Dim Sum Soy Sauce Chow Mein

Meatless Mondays

 

Happy Meatless Monday all you Cowlings.

Dim Sum literally means “touching the heart.”  It is traditionally served on weekends and usually involves lots of friends and family.  The whole meal consists of lots of small bites of food typically served in portions of three or four for each dish and the meal process itself can last for hours. During the Dim Sum meal, the idea is to socialize, eat, chat, rest, chat and eat some more. Repeat these steps till you’ve had your fill.

Dim Sum originates from Hong Kong where there are at least 600 varieties of Dim Sum to choose from. Yikes – it’s like Asian Tapas on steroids. A lot of Dim Sum dishes are meat heavy and involves liberal amounts of MSG. This recipe traditionally calls for Oyster Sauce and MSG

Here is a version, sans the Oyster sauce but is still tasty and won’t leave you with a spinning headache doomed for the couch (thanks to the MSG).

Dim Sum Chow Mein Noodles

Dim Sum Soy Sauce Chow Mein Noodles

One 6 oz. package Chow Mein noodles (see picture below)

2 teaspoons grapeseed oil or any other high heat oil (such as sunflower or peanut oil)

1 yellow onion, cut in half and then sliced (see picture below)

3 green onions, thinly sliced (use the white and green part of the onion)

Sauce

1 teaspoon sesame oil

3 tablespoons soy sauce

1 teaspoon rice vinegar

1/2 teaspoon sugar

1/4 teaspoon white pepper


  • Cook noodles per the direction on the package. Drain, rinse and set in a colander to dry.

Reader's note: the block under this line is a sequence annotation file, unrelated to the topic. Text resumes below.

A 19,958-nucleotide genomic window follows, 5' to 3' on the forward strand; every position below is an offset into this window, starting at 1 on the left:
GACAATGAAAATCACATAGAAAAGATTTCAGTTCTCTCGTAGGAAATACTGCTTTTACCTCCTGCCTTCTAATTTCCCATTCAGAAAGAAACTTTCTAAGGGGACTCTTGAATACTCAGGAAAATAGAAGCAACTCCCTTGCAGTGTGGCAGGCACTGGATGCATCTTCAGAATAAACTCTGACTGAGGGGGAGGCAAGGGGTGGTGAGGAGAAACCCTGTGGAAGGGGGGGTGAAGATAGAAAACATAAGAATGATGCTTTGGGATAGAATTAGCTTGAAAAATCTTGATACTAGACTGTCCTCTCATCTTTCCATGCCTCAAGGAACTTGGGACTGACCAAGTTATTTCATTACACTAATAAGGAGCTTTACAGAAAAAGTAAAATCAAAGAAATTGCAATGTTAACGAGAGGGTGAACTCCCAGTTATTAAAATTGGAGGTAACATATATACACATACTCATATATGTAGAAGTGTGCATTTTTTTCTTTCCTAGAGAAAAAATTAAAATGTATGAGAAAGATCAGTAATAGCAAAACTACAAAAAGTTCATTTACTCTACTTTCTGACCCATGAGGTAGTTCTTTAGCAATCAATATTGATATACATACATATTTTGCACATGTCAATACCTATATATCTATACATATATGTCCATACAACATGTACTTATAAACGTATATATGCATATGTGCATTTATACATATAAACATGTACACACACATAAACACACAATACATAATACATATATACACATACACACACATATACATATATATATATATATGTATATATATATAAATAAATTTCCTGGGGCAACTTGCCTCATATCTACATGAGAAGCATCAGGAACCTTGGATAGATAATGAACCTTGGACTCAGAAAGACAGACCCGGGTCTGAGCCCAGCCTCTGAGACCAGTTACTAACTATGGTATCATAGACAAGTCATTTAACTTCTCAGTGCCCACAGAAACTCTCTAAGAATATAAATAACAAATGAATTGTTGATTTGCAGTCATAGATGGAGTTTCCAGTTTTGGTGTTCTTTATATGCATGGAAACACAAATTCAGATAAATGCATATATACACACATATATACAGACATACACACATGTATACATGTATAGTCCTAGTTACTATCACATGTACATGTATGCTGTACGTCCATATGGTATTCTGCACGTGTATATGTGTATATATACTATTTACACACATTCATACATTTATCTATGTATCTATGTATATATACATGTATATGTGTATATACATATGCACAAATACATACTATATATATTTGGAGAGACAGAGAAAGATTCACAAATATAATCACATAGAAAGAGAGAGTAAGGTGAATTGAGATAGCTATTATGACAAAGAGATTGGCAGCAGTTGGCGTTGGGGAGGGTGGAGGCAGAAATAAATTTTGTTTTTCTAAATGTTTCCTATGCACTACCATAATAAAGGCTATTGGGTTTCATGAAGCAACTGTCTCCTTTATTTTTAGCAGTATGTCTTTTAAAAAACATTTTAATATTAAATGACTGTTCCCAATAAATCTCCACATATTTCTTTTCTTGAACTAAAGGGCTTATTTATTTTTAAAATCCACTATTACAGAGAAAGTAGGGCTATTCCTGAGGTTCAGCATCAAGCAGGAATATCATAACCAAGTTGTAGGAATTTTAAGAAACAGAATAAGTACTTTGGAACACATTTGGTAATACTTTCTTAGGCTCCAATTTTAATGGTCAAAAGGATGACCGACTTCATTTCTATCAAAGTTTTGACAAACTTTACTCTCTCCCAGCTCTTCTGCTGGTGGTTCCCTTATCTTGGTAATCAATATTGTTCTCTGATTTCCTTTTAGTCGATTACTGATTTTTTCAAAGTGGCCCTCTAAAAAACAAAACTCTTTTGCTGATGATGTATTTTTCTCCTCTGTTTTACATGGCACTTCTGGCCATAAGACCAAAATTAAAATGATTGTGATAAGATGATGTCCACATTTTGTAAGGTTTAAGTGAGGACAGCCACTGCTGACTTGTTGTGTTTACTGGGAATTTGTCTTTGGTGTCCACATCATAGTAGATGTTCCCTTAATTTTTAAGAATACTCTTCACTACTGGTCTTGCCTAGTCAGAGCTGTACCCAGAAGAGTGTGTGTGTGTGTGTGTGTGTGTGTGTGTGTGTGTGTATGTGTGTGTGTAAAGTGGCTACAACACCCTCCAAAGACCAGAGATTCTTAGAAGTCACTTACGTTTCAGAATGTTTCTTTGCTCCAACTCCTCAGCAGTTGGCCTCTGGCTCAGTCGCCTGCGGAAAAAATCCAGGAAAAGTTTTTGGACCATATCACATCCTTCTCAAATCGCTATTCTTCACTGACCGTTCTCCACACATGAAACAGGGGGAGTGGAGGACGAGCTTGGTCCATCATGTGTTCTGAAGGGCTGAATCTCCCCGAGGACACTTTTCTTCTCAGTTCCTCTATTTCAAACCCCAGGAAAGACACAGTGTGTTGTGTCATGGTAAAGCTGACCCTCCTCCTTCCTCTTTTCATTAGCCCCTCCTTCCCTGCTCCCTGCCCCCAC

• While the noodles are cooking, make the sauce by mixing al of the sauce ingredients into a small bowl and mixing to combine. Set aside.

  • Place oil in a large nonstick skillet and saute yellow onions for 5 minutes, stirring occasionally so that the edges get browned.

  • Add the green onions and cook for an additional 2 minutes.

  • Add in the cooked and drained noodles and the sauce, gently stir and cook for 5 minutes, stirring occasionally.

  • Garnish with toasted sesame seeds.

Cook’s Note

  • The noodles boil for about 5 minutes. This will allow them to get done all the way but still have enough texture to hold together while stir frying.

  • When you stir fry the noodles / onions  you can use two chopsticks to ensure that the noodles hold together.

  • You can find Chow Mein noodles at most  regular chain grocery stores in the Asian section.
You can find these at any Asian market or grocery store in the Asian section

You can find these at any Asian market or regular grocery store chain in the Asian section

 

Chop onions like this

Chop onions like this

 

 

Molly Patrick has worked in the vegan food realm since 2003. She has done everything from opening vegan restaurants from the ground up to writing vegan cookbooks.  She is currently wrapping her up her second cookbook, due out summer 2013. Read her blog or sign up for her free emails.  Follow her on twitter Facebook

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About Molly Patrick

Molly has been helping people better their eating habits for years. In fact, it is her great passion to assist and support people in developing a thriving lifestyle. She writes vegan cookbooks to share her passion and show just how varied and exciting plant based food can be.
She loves to travel and is always inspired by the food of global cultures.
Additionally, Molly has opened vegan restaurants in California and Texas as another way to get healthy and delicious plant based food to the masses.
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